I lie awake at night. Night after night after intermindable night.
How much sleep does a person need, I wonder as I toss and turn and thump my pillow. Can you die from the lack of it?
I watch the moon, fat faced and full cheeked, slip behind a curtain of cloud to commune with stars I can no longer see.
I heard faraway thunder sneak up because nobody’s looking.
And then I hear the first plump drops of rain. Warm rain, tapping on the windows, with its companion, a softly moaning wind, crying through the locks, like Wee Willie Winkie in his nightgown (will he rub sand into my eyes, I think to myself; perhaps he’s already been: that’s what it feels like).
And the slowing rattle of the fan as the power cuts out with a lightning strike.
The rain falls and the mosquitoes rise like ghosts and singwhine irritatingly into my ear, ‘Nah, nah, nah, nah, nah: you caaaaaaaaan’t sleep’. I swat ineffectually.
And I get up to drink another glass of milk.
An objection to sleeping pills is all very well, but there’s only so much chamomile tea and sleepless nights a girl can take.
My groceries gather on the soft wooden counter of Kaidi’s duka. I scan shelves for inspiration for the merchandise is out of reach, unless Kaidi grants you special dispensation and you are permitted hallowed access to examine the products you might be tempted to purchase: reading with your eyes and not your hands does not apply where retail therapy is concerned and Kaidi’s is all I have unless you count bad Ebay and Amazon habits.
‘Kaidi’, I say, ‘please can I come and look at the hair conditioners?’.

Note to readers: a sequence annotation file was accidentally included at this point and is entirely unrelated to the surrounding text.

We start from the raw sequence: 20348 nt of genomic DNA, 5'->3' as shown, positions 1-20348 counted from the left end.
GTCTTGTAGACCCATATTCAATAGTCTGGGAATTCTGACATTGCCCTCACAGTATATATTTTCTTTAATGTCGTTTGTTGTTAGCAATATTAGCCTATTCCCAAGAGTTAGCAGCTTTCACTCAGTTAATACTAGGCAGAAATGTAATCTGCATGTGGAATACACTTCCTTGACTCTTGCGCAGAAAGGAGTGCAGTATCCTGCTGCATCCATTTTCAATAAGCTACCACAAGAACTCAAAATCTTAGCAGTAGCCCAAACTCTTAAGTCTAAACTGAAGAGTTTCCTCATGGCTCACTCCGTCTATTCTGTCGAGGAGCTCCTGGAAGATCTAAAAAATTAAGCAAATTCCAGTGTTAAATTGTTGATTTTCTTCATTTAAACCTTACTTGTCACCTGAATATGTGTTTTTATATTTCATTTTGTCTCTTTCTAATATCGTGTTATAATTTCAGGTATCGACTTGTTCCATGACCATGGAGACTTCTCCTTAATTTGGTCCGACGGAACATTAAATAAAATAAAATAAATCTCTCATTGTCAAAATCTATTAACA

His assistant lifts the hinged counter so that I can shuffle underneath it, Kaidi remains sitting on his high stool, sipping thick black Arabic coffee and smoking cigarette after cigarette so the smoke filters up snakelike into the gloom overhead and top-shelved Ariel is almost obscured.
‘Try that one’, he says, directing me to a hefty pot of thick, yellow unguent, like custard.
Snake Oil, reads the label.
‘Snake Oil?’, I say. ‘Snake Oil!?’ ‘On my head!’.
Kaidi laughs. And I select something benign and familiar and safer.
For whilst lack of sleep may reduce me to poisonous Medusa temperament, I do not want to look like her as well.
‘Can I have a discount?’ I ask Kaidi as my shopping is packed into blue Marlborough plastic bags, because in the Outpost smoking is still alive and well despite the dearth of strapping Stetson-wearing hunks riding bareback through cactus littered canyons.
No, says Kaidi, but he gives me a bag of cheap toffees instead.
Which is something.